All of those efforts– pop-ups, emails, ads– they may not work immediately, but that doesn’t mean they don’t stand a chance at all (especially if they are well-created and offer an incentive).
Customer behavior tells us a lot, but it can’t tell us everything. The relationships between thought and action aren’t as linear as we’d like, but there is plenty we can do to make the most positive impact on conversion rates possible (including pop-ups), even if it takes time.
So, what is important to remember about pop-ups? It’s actually just a single letter.
One letter can help fix multiple pop-up mistakes (hint: it’s after “LMNO…”)
It doesn’t take much to sink or swim with a pop-up, but you kind of want to avoid the sinking part. So, with the help of Andy Crestodina and the letter “P,” you can learn how to avoid mistakes like these.
The 3 P’s of email signup forms
The 3 P’s of email signup forms are Prominence, Promise, and Proof. Each P is important to the success of a pop-up email sign-up form.
- Prominence: The pop-up email sign-up form needs to be visually prominent on the page. This is not only limited to the location of the box but also includes distinguishing traits like the color contrast, fonts, and placing it in more than one location.
- Promise: Let the visitor know exactly what they are getting from you. Signing up for your subscription needs to be a two-way street, so put your promise into words. If it’s a newsletter pop-up, tell them what the newsletter is. If it’s a content download, promotion, or another incentive, provide details.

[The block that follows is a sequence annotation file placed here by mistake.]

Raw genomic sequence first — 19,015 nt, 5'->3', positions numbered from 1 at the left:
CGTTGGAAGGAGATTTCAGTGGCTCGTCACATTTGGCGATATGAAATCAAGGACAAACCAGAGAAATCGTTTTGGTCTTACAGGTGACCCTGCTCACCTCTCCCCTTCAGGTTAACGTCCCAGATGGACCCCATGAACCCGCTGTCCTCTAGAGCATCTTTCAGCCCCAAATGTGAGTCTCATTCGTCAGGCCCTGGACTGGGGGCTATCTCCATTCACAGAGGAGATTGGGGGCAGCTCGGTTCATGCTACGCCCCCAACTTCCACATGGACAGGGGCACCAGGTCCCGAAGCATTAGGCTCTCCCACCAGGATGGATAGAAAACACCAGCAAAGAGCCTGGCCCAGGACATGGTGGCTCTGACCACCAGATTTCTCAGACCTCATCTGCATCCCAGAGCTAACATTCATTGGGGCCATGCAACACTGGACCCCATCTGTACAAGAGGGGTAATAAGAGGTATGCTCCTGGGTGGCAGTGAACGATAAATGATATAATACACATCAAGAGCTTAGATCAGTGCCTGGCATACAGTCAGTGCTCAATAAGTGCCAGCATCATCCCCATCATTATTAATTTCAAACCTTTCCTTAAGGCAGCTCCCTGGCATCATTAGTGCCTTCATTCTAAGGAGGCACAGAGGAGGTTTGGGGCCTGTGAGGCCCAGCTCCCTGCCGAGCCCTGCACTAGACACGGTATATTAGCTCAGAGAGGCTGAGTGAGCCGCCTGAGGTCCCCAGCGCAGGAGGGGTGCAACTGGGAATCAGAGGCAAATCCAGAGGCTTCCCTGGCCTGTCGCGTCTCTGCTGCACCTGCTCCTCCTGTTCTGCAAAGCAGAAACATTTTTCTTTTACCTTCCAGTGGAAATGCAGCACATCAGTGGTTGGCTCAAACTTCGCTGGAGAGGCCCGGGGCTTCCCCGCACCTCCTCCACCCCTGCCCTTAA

- Proof: If you’re like me, you read customer reviews of any product you buy on Amazon to make sure that investing your time and money won’t be a mistake. When you use customer testimonials as proof of your subscription’s worthiness, that is gold to your conversion rate.
The three Ps can help you avoid making silly mistakes that can sink your conversion rate boat. But wait.
What are the conversion marketing mistakes you’re making?
You might not have a good answer (or any idea), which is why Sumo made this list of “Eight Bulletproof Elements that Increase or Decrease Your Pop-up Conversion Rates.”
Remember above when we mentioned Gary’s mantra “Content is King, context is God?” Yeah, it’s still important, and if you’re not following it that’s a huge mistake right there.
We already mentioned one very important one, having context, earlier.
Now, we are going to touch on a few more important mistakes to avoid.
“The highest-converting pop-ups don’t appear immediately”
Have you ever walked into a store and been immediately accosted by an overly-enthusiastic salesperson with a smile wider than the Atlantic ocean?
I mean, come on, give me a minute here!!
The same goes for pop-up advertising. As we mentioned earlier, a time-triggered pop-up is popular and will be different for everyone (20 seconds could work, or 40 seconds could work better). But don’t be immediately in someone’s face.
They came for a reason, and it wasn’t your pop-up. Sorry. Wait your turn.
“Being unclear with your headline and offer will sink your conversion rates”